Sinatra made his movie acting debut in 1943, in Higher and Higher. In 1945, he won a special Academy Award for The House I Live In, a 10-minute short made to promote racial and religious tolerance on the home front. Sinatra’s popularity began to slide in the postwar years, however, leading to a loss of his recording and film contracts in the early 1950s. In 1953, he made a triumphant comeback, winning an Oscar for his portrayal of the Italian-American soldier Maggio in From Here to Eternity. Although this was his first non-singing role, Sinatra quickly found a vocal outlet when he received a new recording contract with Capitol Records in the same year. In his music, the Sinatra of the 1950s brought a more mature sound with jazzier inflections in his voice.

Having regained stardom, Sinatra enjoyed continued success in both film and music for years to come. He received critical acclaim for his performance in the original film of The Manchurian Candidate (1962) and an Academy Award nomination for his work in The Man with the Golden Arm (1955). Meanwhile, he continued to chart Top 10 singles. When his record sales began to dip by the end of the 1950s, Sinatra left Capitol to establish his own record label, Reprise. In association with Warner Bros., which later bought Reprise, Sinatra also set up his own independent film production company, Artanis.

By the mid-1960s, Sinatra was back on top again. He received a Grammy Lifetime Achievement Award and headlined the 1965 Newport Jazz Festival with Count Basie’s Orchestra. This period also marked his Las Vegas debut, where he continued on for years as a main attraction at Caesars Palace. As a founding member of the “Rat Pack,” alongside Sammy Davis Jr., Dean Martin, Peter Lawford and Joey Bishop, Sinatra came to epitomize the hard-drinking, womanizing, gambling swinger—an image constantly reinforced by the popular press and Sinatra’s own albums. With his modern edge and timeless class, not to mention hits like 1968’s iconic “My Way,” even the radical youth had to pay Sinatra his due. As Jim Morrison of the Doors once said, “No one can touch him.”

After a brief retirement in the early 1970s, Sinatra returned to the music scene with the album “Ol’ Blue Eyes Is Back” (1973) and also became more politically active. Having first visited the White House in 1944 while campaigning for Franklin D. Roosevelt in his bid for a fourth term in office, Sinatra worked eagerly for John F. Kennedy’s election in 1960 and later supervised JFK’s inaugural gala in Washington. The relationship between the two soured, however, after the president canceled a weekend visit to Sinatra’s house due to the singer’s connections to Chicago mob boss Sam Giancana. By the 1970s, Sinatra had abandoned his long-held Democratic loyalties and embraced the Republican Party, supporting first Richard Nixon and later his close friend Ronald Reagan, who presented Sinatra with the Presidential Medal of Freedom, the nation’s highest civilian award, in 1985.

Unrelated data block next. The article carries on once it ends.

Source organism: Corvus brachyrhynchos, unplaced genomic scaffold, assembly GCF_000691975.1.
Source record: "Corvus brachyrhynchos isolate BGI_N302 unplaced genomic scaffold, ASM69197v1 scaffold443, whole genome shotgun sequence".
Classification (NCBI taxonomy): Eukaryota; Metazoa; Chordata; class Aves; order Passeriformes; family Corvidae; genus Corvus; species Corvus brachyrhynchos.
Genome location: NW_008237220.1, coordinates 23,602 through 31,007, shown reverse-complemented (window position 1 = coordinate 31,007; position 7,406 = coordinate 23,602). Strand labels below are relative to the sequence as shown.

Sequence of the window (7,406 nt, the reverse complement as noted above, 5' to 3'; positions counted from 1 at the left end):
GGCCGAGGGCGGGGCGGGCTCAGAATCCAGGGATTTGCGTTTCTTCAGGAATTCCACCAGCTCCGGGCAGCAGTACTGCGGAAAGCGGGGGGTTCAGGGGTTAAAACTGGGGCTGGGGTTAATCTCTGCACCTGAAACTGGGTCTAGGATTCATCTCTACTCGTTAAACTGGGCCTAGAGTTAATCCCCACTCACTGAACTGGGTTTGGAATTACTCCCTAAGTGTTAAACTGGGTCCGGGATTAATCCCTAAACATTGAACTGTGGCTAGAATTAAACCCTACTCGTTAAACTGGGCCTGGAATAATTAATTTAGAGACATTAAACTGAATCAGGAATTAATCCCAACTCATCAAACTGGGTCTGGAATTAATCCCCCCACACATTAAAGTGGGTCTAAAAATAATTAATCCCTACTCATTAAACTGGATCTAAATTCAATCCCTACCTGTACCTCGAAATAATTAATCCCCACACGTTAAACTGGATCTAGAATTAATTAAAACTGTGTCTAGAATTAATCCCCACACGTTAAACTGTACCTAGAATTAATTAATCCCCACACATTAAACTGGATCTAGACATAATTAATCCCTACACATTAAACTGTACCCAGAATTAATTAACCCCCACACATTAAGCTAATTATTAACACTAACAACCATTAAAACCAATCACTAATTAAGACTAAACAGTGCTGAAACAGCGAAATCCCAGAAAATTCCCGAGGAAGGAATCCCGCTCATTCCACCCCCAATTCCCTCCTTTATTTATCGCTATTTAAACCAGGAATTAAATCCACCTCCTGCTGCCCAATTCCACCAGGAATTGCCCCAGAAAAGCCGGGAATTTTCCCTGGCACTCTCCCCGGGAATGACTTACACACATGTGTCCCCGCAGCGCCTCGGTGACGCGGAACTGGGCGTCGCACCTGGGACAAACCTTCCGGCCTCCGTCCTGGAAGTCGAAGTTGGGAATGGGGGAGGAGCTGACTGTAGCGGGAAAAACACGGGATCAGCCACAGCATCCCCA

Frank Sinatra married his childhood sweetheart, Nancy Barbato, in 1939. They had three children together—Nancy (born in 1940), Frank Sinatra Jr. (born in 1944) and Tina (born in 1948)—before their marriage unraveled in the late 1940s.

In 1951, Sinatra married actress Ava Gardner; after they split, Sinatra remarried a third time, to Mia Farrow, in 1966. That union, too, ended in divorce (in 1968), and Sinatra married for a fourth and final time in 1976, to Barbara Blakely Marx, the widow of comedian Zeppo Marx. The two remained together until Sinatra’s death more than 20 years later.

In October 2013, Mia Farrow, made headlines after stating that Sinatra could be the father of her 25-year-old son, Ronan, in an interview with Vanity Fair. Ronan is Farrow’s only official biological child with Woody Allen. Also during the interview, she called Sinatra the love of her life, saying, “We never really split up.” In response to the buzz surrounding his mother’s comments, Ronan jokingly tweeted: “Listen, we’re all *possibly* Frank Sinatra’s son.”

In 1987, author Kitty Kelley published an unauthorized biography of Sinatra, accusing the singer of relying on mob ties to build his career. Such claims failed to diminish Sinatra’s widespread popularity. In 1993, at the age of 77, Sinatra gained legions of new, younger fans with the release of Frank Sinatra Duets, a collection of 13 Sinatra standards that he rerecorded alongside the likes of Barbra Streisand, Bono, Tony Bennett and Aretha Franklin.

Sinatra performed in concert for the last time in 1995 at the Palm Desert Marriott Ballroom in California. On May 14, 1998, Frank Sinatra died of a heart attack at Los Angeles’ Cedars-Sinai Medical Center. He was 82 years old and had, at last, faced his final curtain. With a show business career that spanned more than 50 years, Sinatra’s continued mass appeal can best be explained in the man’s own words: “When I sing, I believe. I’m honest.”